It’s often said that kids need their parents to be parents, not friends. With the launch of its new social-networking tool, SafeSocial, AOL Inc. lets parents practice this adage in a literal way by monitoring their kids’ Facebook activity without becoming one of their “friends” in the social network. (It also works with other sites like Twitter and MySpace.)
Through a partnership with SocialShield Inc., AOL SafeSocial uses technology that constantly scans sites where kids are social networking to identify and report any language that might be inappropriate (think of cursing, drugs and bullying) or even dangerous (suicidal words or phrases). It detects if kids have other accounts on sites that parents might not know about, and displays photos in which kids are “tagged,” or identified as being in the photo, as well as a list of most recently added friends.
SafeSocial costs $10 monthly and can be tried free for 30 days. I tested it by monitoring two people’s Facebook, Twitter and MySpace accounts, access of which was provided by AOL (AOL). I focused mostly on monitoring a 13-year-old’s Facebook account and grew to appreciate the concise way the monitoring site presents information. I easily toggled through recent photos, friends and activity without needing to know anything about how social networking works.
SafeSocial keeps all of the monitoring in one place on a password-protected website that can be accessed with any browser and set up with any email account. The site will email parents if severe alerts are triggered, like if violent or suicide-related keywords are detected. And once a week, parents receive digestible email summaries of their kid’s activities.
The site did return some false positives, like a flagged Facebook comment in which one kid used the phrase “hang out” because “hang” could refer to suicide. But an AOL representative said the site is designed not to filter alerts because the company would rather it err on the side of catching something than not. SafeSocial lacks the ability to show videos in which kids are tagged; comments that a child makes on another child’s page; or instant-messaging conversations. The representative told me that the ability for a parent to see their child’s comments on other kids’ pages may work within a couple weeks, and the other features are in the works for future updates.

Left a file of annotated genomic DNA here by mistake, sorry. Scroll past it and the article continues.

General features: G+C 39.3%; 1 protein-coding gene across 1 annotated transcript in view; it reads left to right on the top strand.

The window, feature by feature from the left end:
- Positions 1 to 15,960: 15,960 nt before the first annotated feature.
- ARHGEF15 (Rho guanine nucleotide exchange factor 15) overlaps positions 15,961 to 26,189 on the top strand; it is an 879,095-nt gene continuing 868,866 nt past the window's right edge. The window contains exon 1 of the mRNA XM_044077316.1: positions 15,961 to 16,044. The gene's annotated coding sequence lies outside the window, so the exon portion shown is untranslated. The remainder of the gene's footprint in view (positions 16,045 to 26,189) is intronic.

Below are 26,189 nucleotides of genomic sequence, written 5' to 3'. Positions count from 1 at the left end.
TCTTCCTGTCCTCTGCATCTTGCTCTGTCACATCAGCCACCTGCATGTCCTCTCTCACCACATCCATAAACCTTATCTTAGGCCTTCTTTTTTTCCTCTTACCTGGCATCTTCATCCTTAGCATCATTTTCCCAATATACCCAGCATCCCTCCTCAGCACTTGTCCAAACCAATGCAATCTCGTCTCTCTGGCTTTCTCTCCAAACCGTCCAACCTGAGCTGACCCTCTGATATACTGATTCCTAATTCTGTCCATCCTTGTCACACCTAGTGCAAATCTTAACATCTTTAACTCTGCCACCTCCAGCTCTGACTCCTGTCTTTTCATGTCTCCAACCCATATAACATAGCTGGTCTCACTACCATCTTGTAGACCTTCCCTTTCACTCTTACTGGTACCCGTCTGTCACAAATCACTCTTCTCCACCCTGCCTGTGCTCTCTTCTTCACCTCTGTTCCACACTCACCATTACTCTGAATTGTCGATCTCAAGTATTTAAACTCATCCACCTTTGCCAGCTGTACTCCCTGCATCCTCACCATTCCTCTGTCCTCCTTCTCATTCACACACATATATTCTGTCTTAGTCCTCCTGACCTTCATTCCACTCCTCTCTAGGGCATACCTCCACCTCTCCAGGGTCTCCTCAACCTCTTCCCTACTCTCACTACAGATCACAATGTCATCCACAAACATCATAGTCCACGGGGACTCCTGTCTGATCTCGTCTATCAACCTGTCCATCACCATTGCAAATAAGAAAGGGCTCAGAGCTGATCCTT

AOL SafeSocial identifies any language that might be inappropriate, in this case, using the word ‘bust’ generated an alert because there are instances where it may be drug-related.
Other monitoring products, like CyberPatrol, can overwhelm parents by sending them too many write-ups and too much detailed information about kids’ online activities, much of which are confusing to parents. Still others, including PC Tattletale Internet Monitoring Software and key-logging software programs, record everything a child does on the computer, presenting parents with a lot of content to sort through.
SafeSocial works only when parents invite their kids and the kids accept the invitation; in the case of Facebook, Facebook Connect is used to link a kid’s account to SafeSocial. This way monitoring is done without the stigma of the parent actually “friending” the kid. There’s nothing in SafeSocial that lets parents hit a button to stop a child from doing something (the site encourages parents to discuss with the child why the activity isn’t allowed). Shortcuts let parents email alert items to other people, like when a spouse sees a questionable photo and wants to run it by the other. (Both parents can check the same account at the same time using the same log-in.)
The site’s technology is intelligent enough to tell if one particular friend seems like an outlier, for example, a 55-year-old man who doesn’t have any common friends with a 15-year-old girl on Facebook. SafeSocial determines if that person is a member of sites it considers more geared toward adults, like Match.com or LinkedIn, and tells parents as much without specifically saying the name of the site.
Of course, kids will be kids, and technology can’t do it all. If kids type acronyms or phrases to get around the detection technology, parents may not be notified. And if a kid creates an account on a social-networking site without using an email the parent knows, SafeSocial won’t be able to detect it. But the site scans status updates and comments against a list of hundreds of keywords, which is constantly updated.
Though AOL SafeSocial isn’t perfect, it’s an easy-to-use middle ground between banning social networking from a child’s life and watching over his or her shoulder at all times—without the embarrassment factor that kids associate with becoming “friends” with parents. More important, the site could be used to get a teen talking about what exactly they’re doing online.
Write to Katherine Boehret at email@example.com